Soaring crude oil prices have put India – a net importer – in a precarious position. As crude prices hit a 13-year high of $130 a barrel, the value of the rupee depreciated to a low of 77 rupees against the dollar. These two major concerns should have a significant negative effect on the economy if the trend continues. Experts estimate that crude oil at $100 a barrel and other commodity shocks in FY23 could reduce real gross domestic product (GDP) growth by up to 80 basis points, which could fall below 7%.
The depreciation of the rupee causes an increase in the cost of imported inputs and therefore an increase in imported inflation; higher cost of external debt; and a slight boost to exports and growth,” Madhavi Arora, chief economist at Emkay, told India Today. The depreciation could also tighten the RBI’s foreign exchange policy intervention stance and could lead to draining liquidity from the INR, she added.
A sharp drop in a short period could lead to nervousness in the financial sector, and extreme cases could lead to higher interest rates.
Rising import prices, especially for petroleum products, are pushing the overall current account deficit. And this has also been observed in the past.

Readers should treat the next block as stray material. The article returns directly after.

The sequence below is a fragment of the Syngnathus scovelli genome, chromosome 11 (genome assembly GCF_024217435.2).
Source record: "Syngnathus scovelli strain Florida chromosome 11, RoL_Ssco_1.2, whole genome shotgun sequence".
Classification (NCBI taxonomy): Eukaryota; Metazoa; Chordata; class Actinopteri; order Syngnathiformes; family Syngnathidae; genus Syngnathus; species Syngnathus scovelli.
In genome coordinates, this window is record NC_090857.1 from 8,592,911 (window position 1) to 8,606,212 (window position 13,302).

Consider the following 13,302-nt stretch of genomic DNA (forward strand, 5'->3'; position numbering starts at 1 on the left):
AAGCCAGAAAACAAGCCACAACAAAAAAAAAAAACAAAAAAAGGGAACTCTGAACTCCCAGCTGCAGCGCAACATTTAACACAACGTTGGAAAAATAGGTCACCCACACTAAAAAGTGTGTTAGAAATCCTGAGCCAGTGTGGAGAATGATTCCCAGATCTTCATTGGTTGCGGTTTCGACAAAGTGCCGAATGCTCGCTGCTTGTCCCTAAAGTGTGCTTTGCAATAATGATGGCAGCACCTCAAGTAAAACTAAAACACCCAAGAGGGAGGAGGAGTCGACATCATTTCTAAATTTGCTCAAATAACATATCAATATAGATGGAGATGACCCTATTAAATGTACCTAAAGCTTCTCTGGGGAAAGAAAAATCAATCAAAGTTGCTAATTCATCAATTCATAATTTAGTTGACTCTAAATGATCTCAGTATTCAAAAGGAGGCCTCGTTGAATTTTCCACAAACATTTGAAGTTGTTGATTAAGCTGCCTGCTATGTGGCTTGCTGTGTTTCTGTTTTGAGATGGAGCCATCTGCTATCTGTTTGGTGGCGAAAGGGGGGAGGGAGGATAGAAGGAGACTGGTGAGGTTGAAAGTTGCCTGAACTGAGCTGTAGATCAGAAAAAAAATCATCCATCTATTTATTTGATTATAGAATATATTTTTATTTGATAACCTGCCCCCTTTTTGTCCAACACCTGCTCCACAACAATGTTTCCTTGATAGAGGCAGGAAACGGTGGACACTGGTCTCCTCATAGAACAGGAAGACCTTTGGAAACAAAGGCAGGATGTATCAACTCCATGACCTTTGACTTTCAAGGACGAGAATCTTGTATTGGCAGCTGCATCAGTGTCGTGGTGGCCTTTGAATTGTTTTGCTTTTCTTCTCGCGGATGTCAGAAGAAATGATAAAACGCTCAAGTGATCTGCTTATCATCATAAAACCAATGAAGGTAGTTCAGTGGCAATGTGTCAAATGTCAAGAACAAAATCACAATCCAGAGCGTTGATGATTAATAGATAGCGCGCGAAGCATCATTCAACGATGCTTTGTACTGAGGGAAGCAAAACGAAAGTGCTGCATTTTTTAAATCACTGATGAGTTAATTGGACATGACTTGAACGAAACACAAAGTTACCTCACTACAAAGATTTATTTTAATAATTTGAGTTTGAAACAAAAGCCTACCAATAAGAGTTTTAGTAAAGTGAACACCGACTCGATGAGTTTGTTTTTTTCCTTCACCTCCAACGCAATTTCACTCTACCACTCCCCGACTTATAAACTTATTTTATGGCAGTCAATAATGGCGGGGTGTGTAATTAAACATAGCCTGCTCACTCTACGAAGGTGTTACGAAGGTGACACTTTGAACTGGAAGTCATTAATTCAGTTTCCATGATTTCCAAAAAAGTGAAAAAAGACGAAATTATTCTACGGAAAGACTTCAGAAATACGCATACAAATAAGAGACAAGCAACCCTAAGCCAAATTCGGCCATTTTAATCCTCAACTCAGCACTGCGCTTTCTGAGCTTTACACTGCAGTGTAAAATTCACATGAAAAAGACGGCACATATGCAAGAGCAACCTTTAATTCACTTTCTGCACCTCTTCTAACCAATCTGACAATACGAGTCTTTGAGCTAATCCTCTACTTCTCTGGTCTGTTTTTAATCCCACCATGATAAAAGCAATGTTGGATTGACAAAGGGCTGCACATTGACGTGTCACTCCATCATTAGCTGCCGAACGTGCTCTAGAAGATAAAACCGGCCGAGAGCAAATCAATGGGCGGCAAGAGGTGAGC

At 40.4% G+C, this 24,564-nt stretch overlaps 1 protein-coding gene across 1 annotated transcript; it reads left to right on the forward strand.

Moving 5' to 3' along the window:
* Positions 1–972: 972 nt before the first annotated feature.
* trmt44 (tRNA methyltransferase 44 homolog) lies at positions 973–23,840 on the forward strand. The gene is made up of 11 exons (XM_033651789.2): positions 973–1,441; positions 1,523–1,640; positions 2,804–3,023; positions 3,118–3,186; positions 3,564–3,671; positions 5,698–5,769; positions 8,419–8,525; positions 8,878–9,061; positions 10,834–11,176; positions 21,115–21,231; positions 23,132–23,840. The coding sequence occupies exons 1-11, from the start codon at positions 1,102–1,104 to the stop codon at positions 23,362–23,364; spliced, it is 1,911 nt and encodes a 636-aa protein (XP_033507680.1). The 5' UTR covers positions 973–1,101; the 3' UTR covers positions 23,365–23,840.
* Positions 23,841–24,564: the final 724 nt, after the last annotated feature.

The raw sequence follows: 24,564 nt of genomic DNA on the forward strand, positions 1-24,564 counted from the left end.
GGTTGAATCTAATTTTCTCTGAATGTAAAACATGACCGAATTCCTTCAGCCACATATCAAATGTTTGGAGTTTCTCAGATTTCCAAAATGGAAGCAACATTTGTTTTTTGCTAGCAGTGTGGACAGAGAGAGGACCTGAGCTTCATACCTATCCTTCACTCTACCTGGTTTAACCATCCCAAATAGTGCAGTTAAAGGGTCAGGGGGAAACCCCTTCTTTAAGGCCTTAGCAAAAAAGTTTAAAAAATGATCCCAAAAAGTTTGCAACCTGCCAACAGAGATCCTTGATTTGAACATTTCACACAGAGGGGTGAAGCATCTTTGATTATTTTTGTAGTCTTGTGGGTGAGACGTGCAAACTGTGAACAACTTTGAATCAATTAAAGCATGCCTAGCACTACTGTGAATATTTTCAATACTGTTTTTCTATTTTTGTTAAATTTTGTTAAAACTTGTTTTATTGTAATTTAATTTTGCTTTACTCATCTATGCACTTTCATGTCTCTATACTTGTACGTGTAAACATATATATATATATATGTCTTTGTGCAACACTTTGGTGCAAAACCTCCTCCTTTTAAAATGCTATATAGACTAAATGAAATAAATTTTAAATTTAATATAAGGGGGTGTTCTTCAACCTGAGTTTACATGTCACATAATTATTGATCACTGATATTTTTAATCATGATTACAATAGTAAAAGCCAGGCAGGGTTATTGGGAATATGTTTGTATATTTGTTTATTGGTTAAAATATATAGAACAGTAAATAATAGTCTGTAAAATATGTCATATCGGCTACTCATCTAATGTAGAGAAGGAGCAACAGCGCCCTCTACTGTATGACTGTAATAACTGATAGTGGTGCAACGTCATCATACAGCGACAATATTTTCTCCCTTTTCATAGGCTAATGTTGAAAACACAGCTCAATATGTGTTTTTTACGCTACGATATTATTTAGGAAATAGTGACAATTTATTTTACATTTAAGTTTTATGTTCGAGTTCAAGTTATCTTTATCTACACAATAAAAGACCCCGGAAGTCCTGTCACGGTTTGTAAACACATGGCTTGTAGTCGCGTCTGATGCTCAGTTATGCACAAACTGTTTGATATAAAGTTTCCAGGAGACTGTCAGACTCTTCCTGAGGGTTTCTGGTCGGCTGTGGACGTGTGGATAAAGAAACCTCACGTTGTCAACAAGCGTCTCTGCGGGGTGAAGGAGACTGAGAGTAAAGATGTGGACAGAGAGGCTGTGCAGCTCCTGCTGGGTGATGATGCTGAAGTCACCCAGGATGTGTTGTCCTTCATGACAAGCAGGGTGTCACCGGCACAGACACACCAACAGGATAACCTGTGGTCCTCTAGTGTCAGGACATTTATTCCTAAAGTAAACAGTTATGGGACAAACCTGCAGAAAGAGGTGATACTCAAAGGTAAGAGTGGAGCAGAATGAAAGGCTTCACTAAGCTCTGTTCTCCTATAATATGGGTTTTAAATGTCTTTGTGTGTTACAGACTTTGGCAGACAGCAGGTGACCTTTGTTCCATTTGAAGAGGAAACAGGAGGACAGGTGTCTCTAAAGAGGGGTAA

“The current account deficit is expected to widen by nearly $14-15 billion (0.4% of GDP) for every $10 a barrel rise in the average Indian crude basket price,” according to ICRA. If the price averages $130 a barrel in fiscal 2023, the CAD will widen to 3.2% of GDP, crossing 3% for the first time in a decade, he added. .
With high import prices while simultaneously needing to shell out more rupees, retail inflation is affected – prices of household items rise. This trend has also been observed in the past. However, in recent years, this trend has not been very clear because several factors explain inflation.
“Without factoring in a full pass-through from oil prices to retail pump prices, retail inflation in FY23 could be more than 120 basis points higher than the modest estimate of 4 .5% of the RBI,” notes a report from Emkay Global. Every $10 per barrel increase in the price of Brent has an impact on retail price inflation in India by 30 to 35 basis points and on WPI inflation by 130 basis points, he added.
India is poised to bear the brunt of expensive crude oil due to its heavy reliance on imports. However, many other countries also witnessed the weakening of the currency during the Russian invasion of Ukraine.
While the Indian rupee has fallen by 3.5% since the start of 2022, the value of the Russian ruble has fallen by 73%, the Polish zloty by 11.6%, the Swedish krona by 9.7%, the new shekel Israeli 6.7% and the Mexican peso 3.8%, according to the International Monetary Fund.
On the other hand, the currencies of commodity-rich countries like Brazil and Australia have appreciated along the way. The Brazilian real has gained 9.6% while the Australian dollar has strengthened by 1.4% since the start of the year against the dollar.